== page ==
Measuring the Area of a Rectangle: Formula & Examples

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  • 0:06 Rectangles
  • 0:36 Area Formula
  • 1:42 Square Footage
  • 2:25 Application
  • 3:53 Lesson Summary
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Lesson Transcript
Instructor: Yuanxin (Amy) Yang Alcocer

Amy has a master's degree in secondary education and has taught math at a public charter high school.

Look around you, and you see rectangles all over the place. And if you see paint, carpet, or anything that covers a rectangular area, you can be sure that someone has measured the area of the rectangle. Watch this video lesson to learn more.


Rectangles are important. Just look around, and what do you see? Tons of rectangles everywhere! If you're looking at a computer screen, what do you see right now? Don't you see a rectangle? How can you be sure that you're looking at a rectangle? Well, by definition, a rectangle is a four-sided shape whose angles are all right angles measuring 90 degrees. So, if you see a shape with four sides and four right angles, then you can be sure that you're looking at a rectangle.

Area Formula

One important calculation you can do with rectangles is to find their area. Why is this important? Is the room you are in rectangular in shape? What about the wall you're staring at? Is that rectangular in shape? If so, what do you see covering the floor or the wall? Do you see paint or carpet or tile of some sort? If you do, then the formula for the rectangle's area was used to figure out how much paint and floor covering was needed.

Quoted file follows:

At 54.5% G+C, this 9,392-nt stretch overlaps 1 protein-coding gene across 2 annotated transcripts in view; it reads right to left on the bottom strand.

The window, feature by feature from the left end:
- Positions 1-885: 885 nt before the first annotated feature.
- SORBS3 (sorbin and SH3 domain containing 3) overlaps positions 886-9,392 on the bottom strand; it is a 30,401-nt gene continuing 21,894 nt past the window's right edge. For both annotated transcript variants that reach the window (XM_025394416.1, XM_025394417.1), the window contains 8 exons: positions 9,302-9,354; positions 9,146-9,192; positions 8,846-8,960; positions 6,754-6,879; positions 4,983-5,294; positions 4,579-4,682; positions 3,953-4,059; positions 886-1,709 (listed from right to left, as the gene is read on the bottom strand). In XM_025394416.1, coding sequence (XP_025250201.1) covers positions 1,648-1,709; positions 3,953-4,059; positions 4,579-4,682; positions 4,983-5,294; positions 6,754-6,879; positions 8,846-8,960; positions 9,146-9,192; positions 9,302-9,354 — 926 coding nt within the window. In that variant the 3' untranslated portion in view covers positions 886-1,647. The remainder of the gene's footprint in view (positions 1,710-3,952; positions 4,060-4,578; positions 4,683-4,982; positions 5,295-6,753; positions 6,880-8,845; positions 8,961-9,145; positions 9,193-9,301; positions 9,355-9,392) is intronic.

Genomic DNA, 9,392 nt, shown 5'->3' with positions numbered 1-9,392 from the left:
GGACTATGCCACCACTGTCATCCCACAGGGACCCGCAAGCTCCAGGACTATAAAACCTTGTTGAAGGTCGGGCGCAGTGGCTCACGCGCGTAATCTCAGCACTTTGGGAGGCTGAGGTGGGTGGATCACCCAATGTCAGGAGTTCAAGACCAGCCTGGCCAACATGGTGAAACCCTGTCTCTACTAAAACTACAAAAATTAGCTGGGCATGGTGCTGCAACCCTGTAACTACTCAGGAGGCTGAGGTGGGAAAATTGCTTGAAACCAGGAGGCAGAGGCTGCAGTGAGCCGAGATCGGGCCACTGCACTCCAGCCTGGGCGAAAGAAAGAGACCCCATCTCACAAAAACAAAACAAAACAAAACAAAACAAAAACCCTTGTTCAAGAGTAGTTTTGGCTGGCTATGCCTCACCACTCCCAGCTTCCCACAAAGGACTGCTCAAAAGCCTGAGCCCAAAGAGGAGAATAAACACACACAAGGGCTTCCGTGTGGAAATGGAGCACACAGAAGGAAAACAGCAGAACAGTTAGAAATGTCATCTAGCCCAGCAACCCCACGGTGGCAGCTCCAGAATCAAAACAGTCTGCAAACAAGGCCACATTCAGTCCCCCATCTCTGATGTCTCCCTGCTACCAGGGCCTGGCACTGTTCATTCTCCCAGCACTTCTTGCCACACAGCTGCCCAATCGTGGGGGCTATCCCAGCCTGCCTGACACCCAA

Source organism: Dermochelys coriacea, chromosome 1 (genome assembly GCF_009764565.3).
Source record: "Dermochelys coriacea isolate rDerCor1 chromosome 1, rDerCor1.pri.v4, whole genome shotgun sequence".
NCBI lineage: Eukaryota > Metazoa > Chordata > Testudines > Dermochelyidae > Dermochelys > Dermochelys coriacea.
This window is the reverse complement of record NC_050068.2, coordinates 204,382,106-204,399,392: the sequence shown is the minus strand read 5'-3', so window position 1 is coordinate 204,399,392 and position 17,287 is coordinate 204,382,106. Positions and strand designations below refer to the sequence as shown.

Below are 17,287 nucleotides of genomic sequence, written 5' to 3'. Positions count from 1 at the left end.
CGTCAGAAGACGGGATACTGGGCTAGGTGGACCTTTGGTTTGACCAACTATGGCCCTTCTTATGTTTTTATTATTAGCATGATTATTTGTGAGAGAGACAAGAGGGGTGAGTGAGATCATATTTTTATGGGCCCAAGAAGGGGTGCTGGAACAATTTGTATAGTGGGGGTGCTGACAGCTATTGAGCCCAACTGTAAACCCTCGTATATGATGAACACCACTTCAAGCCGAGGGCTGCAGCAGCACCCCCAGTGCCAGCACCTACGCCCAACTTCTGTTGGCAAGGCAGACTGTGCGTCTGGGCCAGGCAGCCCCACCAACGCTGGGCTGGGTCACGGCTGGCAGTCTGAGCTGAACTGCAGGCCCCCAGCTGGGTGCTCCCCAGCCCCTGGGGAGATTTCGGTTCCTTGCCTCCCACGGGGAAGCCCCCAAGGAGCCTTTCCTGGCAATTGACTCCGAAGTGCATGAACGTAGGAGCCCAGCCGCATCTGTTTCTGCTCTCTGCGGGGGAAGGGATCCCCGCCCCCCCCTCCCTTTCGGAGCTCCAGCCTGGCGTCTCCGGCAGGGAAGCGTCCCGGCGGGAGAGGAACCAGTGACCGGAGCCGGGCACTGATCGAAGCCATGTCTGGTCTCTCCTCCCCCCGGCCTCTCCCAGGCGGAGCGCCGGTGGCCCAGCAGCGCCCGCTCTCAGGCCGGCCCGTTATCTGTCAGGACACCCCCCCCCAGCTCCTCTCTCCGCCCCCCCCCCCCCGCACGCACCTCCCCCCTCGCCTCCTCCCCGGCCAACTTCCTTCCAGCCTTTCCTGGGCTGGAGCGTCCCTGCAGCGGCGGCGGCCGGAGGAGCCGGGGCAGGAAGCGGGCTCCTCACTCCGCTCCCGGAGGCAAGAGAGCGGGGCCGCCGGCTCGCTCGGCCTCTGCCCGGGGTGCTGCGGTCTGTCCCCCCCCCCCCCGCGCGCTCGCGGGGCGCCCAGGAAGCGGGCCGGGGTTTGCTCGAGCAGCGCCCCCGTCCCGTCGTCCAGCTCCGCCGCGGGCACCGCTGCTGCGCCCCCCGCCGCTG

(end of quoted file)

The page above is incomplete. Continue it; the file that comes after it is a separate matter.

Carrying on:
The formula they used is a simple one. It is area = length * width. Yes, the formula is simply the multiplication of one side with its neighboring side. It doesn't matter which side you pick to be the length. Whatever side you pick, the side next to it will be the width. The remaining two sides will have the same measurement as the side they are opposite to. Typically, in a rectangle, one side is longer than the other. If the longer side is your length, then make your shorter side your width. You can also choose your longer side to be the width, which will make your shorter side the length.

Finding Square Footage

Let's see how we can put this formula into use. We'll start with a plain rectangle just to see how the numbers work with each other. This particular rectangle we are looking at below has a length of 5 feet and a width of 3 feet. So, what do you think we need to do with these two numbers in order to find our area? That's right - we are going to multiply the two numbers together. When we do that, we get 5 feet * 3 feet = 15 feet squared. Notice how my answer has our measuring unit squared. That is because I have multiplied two numbers that have units. Just remember, your answer for area will always end with your measuring unit squared.

The area of this rectangle is 15 feet squared.
image of 3 x 5 rectangle

Real World Application

Now that we know how to use the formula with a plain rectangle, let's see what's it's like to use it in a real-world project. Pretend that you are the chief carpet layer for a carpet company. You just received a job that requires you to find out how much carpet is needed to get a job done. The only thing you are given is a measuring tape. What do you do?

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